Booksellers must find new ways to engage with their audience and Kieron Smith, digital director at Blackwell’s, said his firm is meeting the challenge head on.

Blackwell’s is the UK’s largest academic bookseller and has been selling book online since 1995.

“We’ve faced a number of challenges ever since,” he said, speaking at RBTE 2016 on Thursday, where he outlined potential changes in his firm’s approach.

“We’re looking at a significant change in our web platform,” he said. “It will be a completely new website, but it will be an iterative process and we hope to keep learning.”

Smith said challenges for traditional booksellers include the growth of online-only specialists, the continuing rise in the number of titles and a fast-changing market place. Smith said 2,500 books were published in the United States every year in the 1880s; today, that figures stands at about 300,000.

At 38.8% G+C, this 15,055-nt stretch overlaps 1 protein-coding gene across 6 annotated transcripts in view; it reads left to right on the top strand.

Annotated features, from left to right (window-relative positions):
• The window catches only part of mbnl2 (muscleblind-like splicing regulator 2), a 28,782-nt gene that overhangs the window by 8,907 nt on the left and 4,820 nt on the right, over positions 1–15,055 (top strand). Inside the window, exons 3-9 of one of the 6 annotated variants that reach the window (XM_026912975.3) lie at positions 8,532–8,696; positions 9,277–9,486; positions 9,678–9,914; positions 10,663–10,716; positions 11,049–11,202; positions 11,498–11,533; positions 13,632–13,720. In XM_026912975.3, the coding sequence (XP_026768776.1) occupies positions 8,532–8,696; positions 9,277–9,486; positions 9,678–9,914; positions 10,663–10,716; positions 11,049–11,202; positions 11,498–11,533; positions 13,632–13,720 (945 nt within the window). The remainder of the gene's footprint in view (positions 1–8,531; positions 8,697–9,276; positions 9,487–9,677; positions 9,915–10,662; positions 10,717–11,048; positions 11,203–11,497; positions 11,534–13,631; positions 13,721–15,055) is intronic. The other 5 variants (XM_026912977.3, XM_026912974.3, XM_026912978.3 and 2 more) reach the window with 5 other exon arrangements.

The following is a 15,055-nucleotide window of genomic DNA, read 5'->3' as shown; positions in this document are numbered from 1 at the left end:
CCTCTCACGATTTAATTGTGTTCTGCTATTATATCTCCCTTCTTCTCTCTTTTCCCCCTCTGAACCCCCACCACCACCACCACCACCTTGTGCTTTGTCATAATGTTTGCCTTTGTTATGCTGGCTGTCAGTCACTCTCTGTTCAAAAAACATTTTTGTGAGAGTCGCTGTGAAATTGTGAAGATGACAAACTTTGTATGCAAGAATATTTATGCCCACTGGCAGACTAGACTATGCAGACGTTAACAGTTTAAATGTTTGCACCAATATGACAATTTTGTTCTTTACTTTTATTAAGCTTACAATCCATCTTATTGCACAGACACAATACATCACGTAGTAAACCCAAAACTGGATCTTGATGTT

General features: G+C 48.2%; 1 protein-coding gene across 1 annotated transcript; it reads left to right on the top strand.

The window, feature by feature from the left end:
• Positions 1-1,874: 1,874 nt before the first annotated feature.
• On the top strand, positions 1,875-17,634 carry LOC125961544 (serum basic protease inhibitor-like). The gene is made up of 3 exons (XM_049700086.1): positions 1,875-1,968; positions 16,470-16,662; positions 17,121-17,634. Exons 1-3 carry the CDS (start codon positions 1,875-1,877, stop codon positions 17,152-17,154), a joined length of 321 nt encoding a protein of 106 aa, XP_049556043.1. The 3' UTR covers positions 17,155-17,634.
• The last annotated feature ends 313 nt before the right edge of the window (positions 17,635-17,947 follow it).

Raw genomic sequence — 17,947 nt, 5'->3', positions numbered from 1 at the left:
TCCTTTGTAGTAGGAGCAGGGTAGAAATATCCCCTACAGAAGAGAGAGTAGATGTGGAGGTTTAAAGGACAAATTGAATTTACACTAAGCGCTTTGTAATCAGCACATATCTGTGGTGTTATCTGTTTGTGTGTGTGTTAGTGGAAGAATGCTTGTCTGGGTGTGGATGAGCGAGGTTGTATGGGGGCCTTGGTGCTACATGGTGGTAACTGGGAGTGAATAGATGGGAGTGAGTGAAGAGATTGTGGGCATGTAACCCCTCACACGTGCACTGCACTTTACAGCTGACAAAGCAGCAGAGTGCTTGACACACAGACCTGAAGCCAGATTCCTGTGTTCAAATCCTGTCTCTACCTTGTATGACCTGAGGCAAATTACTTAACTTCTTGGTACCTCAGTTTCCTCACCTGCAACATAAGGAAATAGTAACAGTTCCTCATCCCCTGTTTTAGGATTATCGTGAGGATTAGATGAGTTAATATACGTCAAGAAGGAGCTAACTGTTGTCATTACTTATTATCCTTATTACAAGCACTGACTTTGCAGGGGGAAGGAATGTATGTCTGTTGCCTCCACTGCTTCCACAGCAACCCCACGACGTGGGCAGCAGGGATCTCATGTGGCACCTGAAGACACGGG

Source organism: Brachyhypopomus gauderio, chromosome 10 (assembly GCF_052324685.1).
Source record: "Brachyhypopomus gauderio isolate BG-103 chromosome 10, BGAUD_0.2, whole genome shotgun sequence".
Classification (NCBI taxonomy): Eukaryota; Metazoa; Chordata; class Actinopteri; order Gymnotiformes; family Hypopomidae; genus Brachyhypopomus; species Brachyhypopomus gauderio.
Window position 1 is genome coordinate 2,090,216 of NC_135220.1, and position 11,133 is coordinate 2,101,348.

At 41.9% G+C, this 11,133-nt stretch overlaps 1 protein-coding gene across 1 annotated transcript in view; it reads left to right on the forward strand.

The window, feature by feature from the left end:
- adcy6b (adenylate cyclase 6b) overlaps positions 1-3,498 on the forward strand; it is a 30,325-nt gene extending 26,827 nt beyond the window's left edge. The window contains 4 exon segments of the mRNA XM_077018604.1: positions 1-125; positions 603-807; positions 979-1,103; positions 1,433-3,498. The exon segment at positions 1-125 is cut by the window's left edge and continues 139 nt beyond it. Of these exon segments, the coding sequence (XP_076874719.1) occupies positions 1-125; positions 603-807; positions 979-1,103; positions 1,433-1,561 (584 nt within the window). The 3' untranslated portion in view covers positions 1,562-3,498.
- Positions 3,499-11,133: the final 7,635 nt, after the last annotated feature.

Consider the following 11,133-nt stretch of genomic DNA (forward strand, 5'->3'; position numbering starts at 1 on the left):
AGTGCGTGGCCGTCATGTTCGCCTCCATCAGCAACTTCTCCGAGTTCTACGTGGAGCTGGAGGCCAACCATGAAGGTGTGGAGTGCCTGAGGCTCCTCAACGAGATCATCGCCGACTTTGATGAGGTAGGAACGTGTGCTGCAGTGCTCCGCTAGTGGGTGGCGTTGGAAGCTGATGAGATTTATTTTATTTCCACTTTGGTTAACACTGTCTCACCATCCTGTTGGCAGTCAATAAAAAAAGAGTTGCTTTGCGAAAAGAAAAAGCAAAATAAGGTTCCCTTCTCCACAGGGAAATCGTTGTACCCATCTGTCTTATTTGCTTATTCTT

Further change has come through the growth of self-publishing, where there is often limited editorial standards and varied levels of quality.

Smith, however, is keen to overcome the challenges. “We have to try and extend the supply-chain as much as possible,” he said.

Attention so far has focused on back-end systems, including supply chain processes and the introduction of a new data centre.

When it comes to the front end, Smith is keen to improve the quality of online interactions. A new pricing and availability model is already in place. The new web site is in production and should launch later this year.

“We haven’t got all the answers but we’re hoping to address some of these challenges when we launch our new website,” he said. “We really want to use our experience and knowledge as a means to differentiate from our competitors.”

Smith is keen to find ways for his firm’s knowledgeable and passionate staff to interact with consumers online. The firm also runs thousands of events connected to books ever year.

“We’re always creating content,” he said. “Different customers have different needs at particular times. Having a world expert in the chain is something we should be shouting about.”